My apologies for not posting last week. My laptop was at Geek Squad to clean out any stuff left by a scammer.
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This morning I had a PET scan. I’d had one four years ago and forgot the routine.
After accessing my port, a nuclear technician took me to a back room to give me the glucose laced with a radioactive isotope. I had to lie down for an hour while it processed through my system. I had a private room with a bed.
BTW, to prepare, I couldn’t exercise for 24 hours or eat four hours prior to the scan.
The tech then had me lie on the PET bed and ran me through the machine, once to get my torso and another to scan my legs. The scan would have taken 40 minutes, but she had a problem with either the computer or the machine. I needed to be re-scanned and the total time was 60 minutes on that PET bed.
The PET detects cancer by how the sugar is absorbed by cells. Cancer cells uptake sugar at a higher rate than healthy cells, and the radioactive isotope makes the area light up when the machine scans. It’s a more accurate detection system than a CT scan.
The side benefit as far as my husband was concerned was that I was radioactive for a while. He couldn’t get me home fast enough with the first PET. He set his Geiger counter to the lowest setting and pointed it at me. I pegged it at three feet!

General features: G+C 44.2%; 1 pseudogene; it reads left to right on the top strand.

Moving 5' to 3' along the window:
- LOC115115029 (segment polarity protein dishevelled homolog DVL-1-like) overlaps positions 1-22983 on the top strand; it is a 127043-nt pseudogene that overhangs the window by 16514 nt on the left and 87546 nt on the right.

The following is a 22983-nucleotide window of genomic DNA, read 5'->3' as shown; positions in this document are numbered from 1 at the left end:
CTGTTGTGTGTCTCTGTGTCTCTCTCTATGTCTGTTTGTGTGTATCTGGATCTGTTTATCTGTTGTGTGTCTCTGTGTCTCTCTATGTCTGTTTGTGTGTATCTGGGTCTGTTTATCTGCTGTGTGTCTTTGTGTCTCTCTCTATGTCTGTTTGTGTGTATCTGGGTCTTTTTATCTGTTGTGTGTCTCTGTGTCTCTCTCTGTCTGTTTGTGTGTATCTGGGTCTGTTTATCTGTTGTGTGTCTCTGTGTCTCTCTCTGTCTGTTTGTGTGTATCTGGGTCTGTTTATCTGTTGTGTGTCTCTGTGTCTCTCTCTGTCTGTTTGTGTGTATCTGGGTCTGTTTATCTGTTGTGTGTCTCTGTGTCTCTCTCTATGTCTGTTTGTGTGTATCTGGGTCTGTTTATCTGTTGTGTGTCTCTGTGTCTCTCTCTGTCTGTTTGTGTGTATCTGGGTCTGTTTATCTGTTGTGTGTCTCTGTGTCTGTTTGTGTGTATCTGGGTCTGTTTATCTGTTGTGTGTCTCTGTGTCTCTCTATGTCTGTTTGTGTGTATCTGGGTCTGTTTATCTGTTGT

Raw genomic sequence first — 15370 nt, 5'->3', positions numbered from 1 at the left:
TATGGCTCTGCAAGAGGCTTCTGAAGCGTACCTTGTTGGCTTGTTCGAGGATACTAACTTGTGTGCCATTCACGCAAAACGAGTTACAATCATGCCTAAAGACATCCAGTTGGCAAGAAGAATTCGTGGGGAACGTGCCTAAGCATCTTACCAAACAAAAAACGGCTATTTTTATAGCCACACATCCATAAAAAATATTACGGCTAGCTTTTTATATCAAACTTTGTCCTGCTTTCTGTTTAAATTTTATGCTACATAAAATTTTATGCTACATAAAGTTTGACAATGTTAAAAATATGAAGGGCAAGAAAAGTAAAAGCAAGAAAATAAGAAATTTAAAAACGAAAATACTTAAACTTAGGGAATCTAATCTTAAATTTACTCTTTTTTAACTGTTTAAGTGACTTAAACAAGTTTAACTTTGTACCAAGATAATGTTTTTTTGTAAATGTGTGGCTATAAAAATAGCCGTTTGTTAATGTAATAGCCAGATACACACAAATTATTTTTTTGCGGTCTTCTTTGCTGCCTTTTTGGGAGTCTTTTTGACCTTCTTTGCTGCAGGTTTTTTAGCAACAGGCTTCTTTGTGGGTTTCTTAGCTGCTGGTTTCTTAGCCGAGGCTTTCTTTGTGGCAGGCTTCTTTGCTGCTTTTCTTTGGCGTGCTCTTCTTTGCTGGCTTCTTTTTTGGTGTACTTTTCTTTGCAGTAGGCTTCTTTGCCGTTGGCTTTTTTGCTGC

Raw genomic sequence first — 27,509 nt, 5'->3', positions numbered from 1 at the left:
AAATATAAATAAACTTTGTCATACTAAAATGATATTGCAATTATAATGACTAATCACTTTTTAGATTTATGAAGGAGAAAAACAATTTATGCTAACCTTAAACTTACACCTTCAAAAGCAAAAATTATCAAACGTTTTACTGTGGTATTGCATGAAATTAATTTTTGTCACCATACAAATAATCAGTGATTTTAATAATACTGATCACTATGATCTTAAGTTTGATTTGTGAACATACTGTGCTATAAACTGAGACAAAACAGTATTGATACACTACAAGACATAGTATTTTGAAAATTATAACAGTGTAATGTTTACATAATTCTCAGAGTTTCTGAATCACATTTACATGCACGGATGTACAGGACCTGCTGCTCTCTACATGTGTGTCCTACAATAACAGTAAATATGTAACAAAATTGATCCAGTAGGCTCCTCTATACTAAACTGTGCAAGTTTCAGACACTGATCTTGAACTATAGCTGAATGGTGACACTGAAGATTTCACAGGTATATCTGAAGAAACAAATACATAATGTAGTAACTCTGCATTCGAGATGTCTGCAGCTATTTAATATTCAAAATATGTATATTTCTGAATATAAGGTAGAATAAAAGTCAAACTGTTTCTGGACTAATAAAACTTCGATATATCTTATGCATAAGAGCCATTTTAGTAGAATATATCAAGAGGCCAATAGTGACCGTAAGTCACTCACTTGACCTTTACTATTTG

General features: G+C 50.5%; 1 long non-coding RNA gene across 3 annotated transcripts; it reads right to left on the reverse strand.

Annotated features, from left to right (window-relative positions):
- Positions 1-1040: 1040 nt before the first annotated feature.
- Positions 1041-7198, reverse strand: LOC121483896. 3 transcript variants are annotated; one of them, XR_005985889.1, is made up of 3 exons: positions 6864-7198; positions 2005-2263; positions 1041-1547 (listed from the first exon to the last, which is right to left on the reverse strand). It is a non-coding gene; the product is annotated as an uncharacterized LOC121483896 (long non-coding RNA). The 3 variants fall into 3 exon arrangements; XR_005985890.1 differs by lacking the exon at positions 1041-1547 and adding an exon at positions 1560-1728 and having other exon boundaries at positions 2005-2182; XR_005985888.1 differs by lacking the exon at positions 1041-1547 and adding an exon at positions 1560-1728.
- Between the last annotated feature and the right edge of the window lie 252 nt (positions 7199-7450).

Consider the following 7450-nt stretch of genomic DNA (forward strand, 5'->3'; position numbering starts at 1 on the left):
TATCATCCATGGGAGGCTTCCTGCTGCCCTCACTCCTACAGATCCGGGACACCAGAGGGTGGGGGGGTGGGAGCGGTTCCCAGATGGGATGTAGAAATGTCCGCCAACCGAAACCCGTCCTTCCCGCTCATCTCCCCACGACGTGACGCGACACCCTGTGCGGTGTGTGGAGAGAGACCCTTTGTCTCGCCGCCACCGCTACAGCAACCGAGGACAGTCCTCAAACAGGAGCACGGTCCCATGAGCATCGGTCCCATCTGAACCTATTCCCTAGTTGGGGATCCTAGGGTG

And with no cancer detected, I won’t have to see the doc for three months! Yay!
I thought melanoma was a recent invention, but not so. The first recorded descriptions of the dark tumor (melas oma) are found in the writing of Hippocrates in the 5th century B.C. The earliest physical evidence comes from the skeletons of Pre-Columbian mummies estimated to be at least 2,400 years old.
Physicians learned that melanomas often originated in moles but knew little about how cancers grow and spread. The only treatment in the early days was to cut or burn off the mole and hope for the best.
In the last decade, researchers have discovered the relationship between cancer cells and the immune system. This opened the door to new treatment options for melanoma.
Scientists also discovered “driver mutations,” changes that occur in tumors and fuel the growth and spread of cancer cells. These mutations, which occur in more than half of all melanoma patients, can now be targeted with agents that either turn off or block their activity.
In the past, the only treatment after surgery (adjuvant therapy) that improved survival was interferon, an agent that boosts the overall immune response.
The immunotherapy ipilimumab has been used as a treatment for metastatic melanoma since 2011. It unblocks or takes the brakes off the immune system by targeting the CTLA-4 component that helps turn off the immune system.
Current targeted therapies can inhibit the BRAF gene. Since there are multiple variations of the BRAF mutation, doctors continue to seek more precise and individualized treatments for these mutations. Another targeted therapy is one that inhibits MEK, a protein involved in cancer growth. KIT is another gene that sometimes mutates in certain types of melanoma.
Bottom line: Cancer treatment is rapidly advancing in its success and survival rates. With so much improvement in this decade, who knows what the next decade will reveal?